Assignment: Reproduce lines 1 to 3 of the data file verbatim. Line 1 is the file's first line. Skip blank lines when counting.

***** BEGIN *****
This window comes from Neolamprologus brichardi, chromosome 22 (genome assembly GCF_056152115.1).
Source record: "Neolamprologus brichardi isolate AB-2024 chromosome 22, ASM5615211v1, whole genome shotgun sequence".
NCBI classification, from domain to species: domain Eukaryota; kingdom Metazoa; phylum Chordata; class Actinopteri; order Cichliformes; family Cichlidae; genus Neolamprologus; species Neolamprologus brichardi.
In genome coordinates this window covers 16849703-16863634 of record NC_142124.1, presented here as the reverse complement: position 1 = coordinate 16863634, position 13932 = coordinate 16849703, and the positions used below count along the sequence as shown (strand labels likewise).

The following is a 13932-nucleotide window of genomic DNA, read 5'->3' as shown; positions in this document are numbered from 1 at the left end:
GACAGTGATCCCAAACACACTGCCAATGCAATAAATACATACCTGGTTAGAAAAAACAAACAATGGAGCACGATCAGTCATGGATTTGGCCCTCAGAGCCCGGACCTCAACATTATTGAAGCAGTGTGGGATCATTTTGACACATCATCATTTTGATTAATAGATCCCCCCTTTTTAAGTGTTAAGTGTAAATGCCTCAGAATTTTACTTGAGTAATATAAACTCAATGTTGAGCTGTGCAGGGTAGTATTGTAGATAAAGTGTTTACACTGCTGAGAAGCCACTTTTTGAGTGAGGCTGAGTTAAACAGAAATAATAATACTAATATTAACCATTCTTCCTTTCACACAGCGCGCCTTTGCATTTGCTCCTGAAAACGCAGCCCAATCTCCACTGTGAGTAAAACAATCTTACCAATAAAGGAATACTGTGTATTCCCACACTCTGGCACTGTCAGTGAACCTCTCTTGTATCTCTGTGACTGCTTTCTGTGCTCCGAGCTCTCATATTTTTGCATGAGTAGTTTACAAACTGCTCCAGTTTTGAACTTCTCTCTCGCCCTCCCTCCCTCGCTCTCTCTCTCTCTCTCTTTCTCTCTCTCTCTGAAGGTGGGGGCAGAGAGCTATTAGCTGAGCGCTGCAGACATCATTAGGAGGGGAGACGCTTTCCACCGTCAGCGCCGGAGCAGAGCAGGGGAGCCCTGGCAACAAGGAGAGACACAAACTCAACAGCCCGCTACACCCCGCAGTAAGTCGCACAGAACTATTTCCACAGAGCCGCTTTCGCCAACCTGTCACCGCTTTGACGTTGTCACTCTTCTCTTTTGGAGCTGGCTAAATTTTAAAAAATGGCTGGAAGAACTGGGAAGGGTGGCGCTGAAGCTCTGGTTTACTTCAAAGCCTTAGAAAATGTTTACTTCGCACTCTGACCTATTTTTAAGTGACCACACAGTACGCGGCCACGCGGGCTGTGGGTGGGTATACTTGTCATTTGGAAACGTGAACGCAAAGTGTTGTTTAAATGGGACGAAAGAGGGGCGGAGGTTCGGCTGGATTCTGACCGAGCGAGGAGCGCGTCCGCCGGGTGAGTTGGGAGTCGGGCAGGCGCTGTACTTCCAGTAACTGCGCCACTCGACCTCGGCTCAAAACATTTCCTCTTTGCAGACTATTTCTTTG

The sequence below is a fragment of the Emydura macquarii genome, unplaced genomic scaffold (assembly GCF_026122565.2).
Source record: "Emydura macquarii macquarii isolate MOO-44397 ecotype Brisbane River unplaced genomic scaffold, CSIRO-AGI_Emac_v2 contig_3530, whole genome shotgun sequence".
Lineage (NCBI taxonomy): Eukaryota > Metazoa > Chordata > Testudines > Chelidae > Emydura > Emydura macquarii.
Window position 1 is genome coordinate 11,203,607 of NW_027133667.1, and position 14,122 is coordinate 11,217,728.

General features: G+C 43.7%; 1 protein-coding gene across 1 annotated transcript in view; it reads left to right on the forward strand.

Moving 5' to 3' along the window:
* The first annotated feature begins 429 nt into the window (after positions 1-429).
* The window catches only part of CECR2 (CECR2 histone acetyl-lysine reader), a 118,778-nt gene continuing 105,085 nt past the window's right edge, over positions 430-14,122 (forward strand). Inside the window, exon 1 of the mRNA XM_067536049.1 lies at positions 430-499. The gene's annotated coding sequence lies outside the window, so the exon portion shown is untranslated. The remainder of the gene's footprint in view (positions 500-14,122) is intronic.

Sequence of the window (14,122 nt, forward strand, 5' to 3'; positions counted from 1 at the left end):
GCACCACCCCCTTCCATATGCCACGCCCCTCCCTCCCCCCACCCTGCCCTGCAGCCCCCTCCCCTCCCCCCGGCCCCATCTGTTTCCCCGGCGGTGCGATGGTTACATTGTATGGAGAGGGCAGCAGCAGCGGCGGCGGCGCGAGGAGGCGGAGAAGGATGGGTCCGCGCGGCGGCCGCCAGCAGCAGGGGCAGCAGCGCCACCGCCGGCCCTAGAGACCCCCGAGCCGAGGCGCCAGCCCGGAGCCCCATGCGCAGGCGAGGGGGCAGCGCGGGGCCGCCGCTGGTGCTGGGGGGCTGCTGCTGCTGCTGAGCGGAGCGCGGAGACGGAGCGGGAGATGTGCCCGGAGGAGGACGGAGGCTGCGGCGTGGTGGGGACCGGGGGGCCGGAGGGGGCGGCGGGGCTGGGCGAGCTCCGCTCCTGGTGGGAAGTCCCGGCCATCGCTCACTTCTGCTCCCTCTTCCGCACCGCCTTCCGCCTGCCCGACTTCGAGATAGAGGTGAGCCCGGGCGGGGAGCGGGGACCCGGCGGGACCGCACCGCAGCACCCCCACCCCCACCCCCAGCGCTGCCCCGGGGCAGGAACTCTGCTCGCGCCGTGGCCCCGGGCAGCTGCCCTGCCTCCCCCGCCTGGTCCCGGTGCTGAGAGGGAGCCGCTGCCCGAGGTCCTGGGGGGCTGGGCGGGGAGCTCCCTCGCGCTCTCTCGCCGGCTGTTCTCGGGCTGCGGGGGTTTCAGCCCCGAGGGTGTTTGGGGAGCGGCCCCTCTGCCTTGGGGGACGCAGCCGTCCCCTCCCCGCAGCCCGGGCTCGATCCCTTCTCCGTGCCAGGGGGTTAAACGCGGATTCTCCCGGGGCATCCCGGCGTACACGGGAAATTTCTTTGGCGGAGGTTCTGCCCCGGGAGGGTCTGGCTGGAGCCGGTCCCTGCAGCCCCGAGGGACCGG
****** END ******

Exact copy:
This window comes from Neolamprologus brichardi, chromosome 22 (genome assembly GCF_056152115.1).
Source record: "Neolamprologus brichardi isolate AB-2024 chromosome 22, ASM5615211v1, whole genome shotgun sequence".
NCBI classification, from domain to species: domain Eukaryota; kingdom Metazoa; phylum Chordata; class Actinopteri; order Cichliformes; family Cichlidae; genus Neolamprologus; species Neolamprologus brichardi.